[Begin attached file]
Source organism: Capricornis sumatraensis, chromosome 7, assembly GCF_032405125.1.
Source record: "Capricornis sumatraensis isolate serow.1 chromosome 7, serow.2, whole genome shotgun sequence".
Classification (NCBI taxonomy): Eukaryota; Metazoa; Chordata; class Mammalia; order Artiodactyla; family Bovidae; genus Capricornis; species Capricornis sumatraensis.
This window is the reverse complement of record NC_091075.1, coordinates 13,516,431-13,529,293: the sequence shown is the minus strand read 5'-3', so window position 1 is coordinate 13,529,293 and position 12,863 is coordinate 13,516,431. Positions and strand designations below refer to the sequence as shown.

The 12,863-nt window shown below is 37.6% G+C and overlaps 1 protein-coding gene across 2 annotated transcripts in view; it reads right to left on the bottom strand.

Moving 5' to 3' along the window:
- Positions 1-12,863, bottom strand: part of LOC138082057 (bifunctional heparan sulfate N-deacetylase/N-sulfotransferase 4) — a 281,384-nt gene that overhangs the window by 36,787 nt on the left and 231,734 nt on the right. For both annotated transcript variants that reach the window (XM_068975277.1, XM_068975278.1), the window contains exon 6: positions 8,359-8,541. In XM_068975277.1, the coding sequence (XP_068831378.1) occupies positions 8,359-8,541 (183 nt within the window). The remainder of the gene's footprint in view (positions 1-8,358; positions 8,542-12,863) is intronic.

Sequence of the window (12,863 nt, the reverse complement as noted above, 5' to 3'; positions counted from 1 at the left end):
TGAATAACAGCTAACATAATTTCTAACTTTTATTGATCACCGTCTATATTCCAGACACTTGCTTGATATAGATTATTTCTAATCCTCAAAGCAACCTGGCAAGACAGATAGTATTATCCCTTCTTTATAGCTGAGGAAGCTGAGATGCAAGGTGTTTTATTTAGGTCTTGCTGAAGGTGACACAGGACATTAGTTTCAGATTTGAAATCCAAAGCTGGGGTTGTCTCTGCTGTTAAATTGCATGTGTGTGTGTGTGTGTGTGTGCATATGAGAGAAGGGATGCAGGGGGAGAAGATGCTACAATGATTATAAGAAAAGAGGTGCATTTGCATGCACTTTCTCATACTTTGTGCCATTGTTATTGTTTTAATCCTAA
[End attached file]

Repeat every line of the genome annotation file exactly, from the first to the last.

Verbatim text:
Source organism: Capricornis sumatraensis, chromosome 7, assembly GCF_032405125.1.
Source record: "Capricornis sumatraensis isolate serow.1 chromosome 7, serow.2, whole genome shotgun sequence".
Classification (NCBI taxonomy): Eukaryota; Metazoa; Chordata; class Mammalia; order Artiodactyla; family Bovidae; genus Capricornis; species Capricornis sumatraensis.
This window is the reverse complement of record NC_091075.1, coordinates 13,516,431-13,529,293: the sequence shown is the minus strand read 5'-3', so window position 1 is coordinate 13,529,293 and position 12,863 is coordinate 13,516,431. Positions and strand designations below refer to the sequence as shown.

The 12,863-nt window shown below is 37.6% G+C and overlaps 1 protein-coding gene across 2 annotated transcripts in view; it reads right to left on the bottom strand.

Moving 5' to 3' along the window:
- Positions 1-12,863, bottom strand: part of LOC138082057 (bifunctional heparan sulfate N-deacetylase/N-sulfotransferase 4) — a 281,384-nt gene that overhangs the window by 36,787 nt on the left and 231,734 nt on the right. For both annotated transcript variants that reach the window (XM_068975277.1, XM_068975278.1), the window contains exon 6: positions 8,359-8,541. In XM_068975277.1, the coding sequence (XP_068831378.1) occupies positions 8,359-8,541 (183 nt within the window). The remainder of the gene's footprint in view (positions 1-8,358; positions 8,542-12,863) is intronic.

Sequence of the window (12,863 nt, the reverse complement as noted above, 5' to 3'; positions counted from 1 at the left end):
TGAATAACAGCTAACATAATTTCTAACTTTTATTGATCACCGTCTATATTCCAGACACTTGCTTGATATAGATTATTTCTAATCCTCAAAGCAACCTGGCAAGACAGATAGTATTATCCCTTCTTTATAGCTGAGGAAGCTGAGATGCAAGGTGTTTTATTTAGGTCTTGCTGAAGGTGACACAGGACATTAGTTTCAGATTTGAAATCCAAAGCTGGGGTTGTCTCTGCTGTTAAATTGCATGTGTGTGTGTGTGTGTGTGTGCATATGAGAGAAGGGATGCAGGGGGAGAAGATGCTACAATGATTATAAGAAAAGAGGTGCATTTGCATGCACTTTCTCATACTTTGTGCCATTGTTATTGTTTTAATCCTAA